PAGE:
Warren Buffett still slow to understand Bitcoin

Warren Buffett still doesn’t get Bitcoin, and he’s not a fan. He does see the value in using blockchain technology however. These admissions came in a February 25 interview with CNBC’s Becky Quick.

The CEO of multi-billion dollar holding firm Berkshire Hathaway said that fans of Bitcoin were suffering “a delusion.” The sticking point for Buffett appears to be in the practical uses of crypto, of which he sees are none. “It doesn’t produce anything, you can stare at it all day and no little bitcoins come out or anything like that,” he said.

He did concede however that the design of Bitcoin itself was “ingenious,” but ultimately implied that those were getting excited about cryptocurrency were getting their hopes up for nothing. In a brief mention of blockchain technology, he said it can function without Bitcoin, implying he sees value in the underlying tech.

Not to be too cruel to crypto fans, he concluded saying, “I’m sympathetic to people that own it.” When the host noted that he previously called Bitcoin “rat poison squared,” and pointed out that maybe he was starting to soften on the crypto, Buffett replied, “Who knows where we’ll be next year.”

Perhaps part of the issue is that Buffett hasn’t taken the time to really understand what Bitcoin is trying to do. In the interview, he admits that he got into the investing game in 1951, and a big part of his success came from researching data that others wouldn’t bother looking at. He then admits that he has people tell him about Bitcoin and blockchain technology, rather than looking into it himself. That sounds like a knowledge gap on his part.

If he were to look into it, he might discover that Satoshi’s original vision, now followed by Bitcoin SV (BSV) was just as much about economic theory as it was technology. Bitcoin is not just a new technology to produce goods from, it’s intended to be the world’s new money. Its limited supply is a feature, not a bug. Those who believe in the vision of Bitcoin, and thus BSV, expect it to change business models and economies. Buffett seems to miss that mark.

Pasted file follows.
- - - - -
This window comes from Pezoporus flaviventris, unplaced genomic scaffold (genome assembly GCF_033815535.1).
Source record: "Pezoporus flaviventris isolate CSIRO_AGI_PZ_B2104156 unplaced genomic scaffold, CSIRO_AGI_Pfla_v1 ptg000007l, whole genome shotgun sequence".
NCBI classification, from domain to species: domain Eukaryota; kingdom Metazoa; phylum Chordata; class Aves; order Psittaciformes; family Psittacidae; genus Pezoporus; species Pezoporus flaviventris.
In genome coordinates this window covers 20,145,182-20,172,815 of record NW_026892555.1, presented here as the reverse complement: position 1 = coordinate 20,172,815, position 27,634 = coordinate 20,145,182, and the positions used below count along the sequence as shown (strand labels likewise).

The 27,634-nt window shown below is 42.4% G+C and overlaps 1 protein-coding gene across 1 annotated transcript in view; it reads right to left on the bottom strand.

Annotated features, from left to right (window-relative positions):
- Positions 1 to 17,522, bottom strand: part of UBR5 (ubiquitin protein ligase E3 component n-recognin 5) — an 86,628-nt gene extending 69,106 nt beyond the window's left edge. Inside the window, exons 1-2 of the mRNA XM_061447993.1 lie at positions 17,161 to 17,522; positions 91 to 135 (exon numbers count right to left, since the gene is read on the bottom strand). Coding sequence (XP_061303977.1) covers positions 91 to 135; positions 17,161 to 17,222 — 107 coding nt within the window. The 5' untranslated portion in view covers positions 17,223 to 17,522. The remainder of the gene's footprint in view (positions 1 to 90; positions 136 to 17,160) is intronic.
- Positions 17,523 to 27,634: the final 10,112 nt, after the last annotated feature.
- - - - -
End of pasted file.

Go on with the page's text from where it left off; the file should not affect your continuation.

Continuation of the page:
That might be expected though. Berkshire Hathaway owns companies like Dairy Queen and Fruit of the Loom. Those companies make products that are a bit easier to understand.

Buffett spoke out just days after Max Keiser called out Buffett for being an “unmitigated fraud” for his stance on Bitcoin. In that crypto enthusiast’s opinion, Buffett is a success for being cozy with Wall Street and the government in ways that others could only dream of, not because he’s necessarily right.

New to Bitcoin? Check out CoinGeek’s Bitcoin for Beginners section, the ultimate resource guide to learn more about Bitcoin—as originally envisioned by Satoshi Nakamoto—and blockchain.

[10]
[10]
[id^="_form"]
[id^="_form"]
[id$="_submit"]
[id$="_submit"]
[^;]
[^;]
['on' + event]
['on' + event]
[?&]
[?&]
[^&#]
[^&#]
[(d+)]
[(d+)]
[i]
[i]
[results[1]]
[results[1]]
[elem.name]
[elem.name]
[+_a-z0-9-'&=]
[+_a-z0-9-'&=]
[+_a-z0-9-']
[+_a-z0-9-']
[a-z0-9-]
[a-z0-9-]
[a-z]
[a-z]
[el.name]
[el.name]
[10]
[10]
[id^="_form"]
[id^="_form"]
[id$="_submit"]
[id$="_submit"]
[^;]
[^;]
['on' + event]
['on' + event]
[?&]
[?&]
[^&#]
[^&#]
[(d+)]
[(d+)]
[i]
[i]
[results[1]]
[results[1]]
[elem.name]
[elem.name]
[+_a-z0-9-'&=]
[+_a-z0-9-'&=]
[+_a-z0-9-']
[+_a-z0-9-']
[a-z0-9-]
[a-z0-9-]
[a-z]
[a-z]
[el.name]
[el.name]